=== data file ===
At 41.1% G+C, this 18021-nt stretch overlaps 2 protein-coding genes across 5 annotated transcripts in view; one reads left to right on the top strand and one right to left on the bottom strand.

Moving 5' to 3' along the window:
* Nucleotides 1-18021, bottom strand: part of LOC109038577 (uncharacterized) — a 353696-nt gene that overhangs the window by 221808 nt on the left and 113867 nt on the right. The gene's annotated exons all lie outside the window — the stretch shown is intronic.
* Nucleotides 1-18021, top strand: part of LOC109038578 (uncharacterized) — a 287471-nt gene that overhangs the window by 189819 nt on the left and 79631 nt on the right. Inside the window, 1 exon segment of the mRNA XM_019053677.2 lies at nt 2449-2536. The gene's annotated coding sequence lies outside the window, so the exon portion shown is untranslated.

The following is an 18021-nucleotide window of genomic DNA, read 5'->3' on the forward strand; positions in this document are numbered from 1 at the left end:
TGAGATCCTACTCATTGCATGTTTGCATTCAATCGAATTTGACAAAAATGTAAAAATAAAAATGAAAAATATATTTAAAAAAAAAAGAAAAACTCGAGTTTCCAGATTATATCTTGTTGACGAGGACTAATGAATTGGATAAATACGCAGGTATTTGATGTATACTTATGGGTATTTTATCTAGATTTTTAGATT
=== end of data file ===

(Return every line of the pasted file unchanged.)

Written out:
At 41.1% G+C, this 18021-nt stretch overlaps 2 protein-coding genes across 5 annotated transcripts in view; one reads left to right on the top strand and one right to left on the bottom strand.

Moving 5' to 3' along the window:
* Nucleotides 1-18021, bottom strand: part of LOC109038577 (uncharacterized) — a 353696-nt gene that overhangs the window by 221808 nt on the left and 113867 nt on the right. The gene's annotated exons all lie outside the window — the stretch shown is intronic.
* Nucleotides 1-18021, top strand: part of LOC109038578 (uncharacterized) — a 287471-nt gene that overhangs the window by 189819 nt on the left and 79631 nt on the right. Inside the window, 1 exon segment of the mRNA XM_019053677.2 lies at nt 2449-2536. The gene's annotated coding sequence lies outside the window, so the exon portion shown is untranslated.

The following is an 18021-nucleotide window of genomic DNA, read 5'->3' on the forward strand; positions in this document are numbered from 1 at the left end:
TGAGATCCTACTCATTGCATGTTTGCATTCAATCGAATTTGACAAAAATGTAAAAATAAAAATGAAAAATATATTTAAAAAAAAAAGAAAAACTCGAGTTTCCAGATTATATCTTGTTGACGAGGACTAATGAATTGGATAAATACGCAGGTATTTGATGTATACTTATGGGTATTTTATCTAGATTTTTAGATT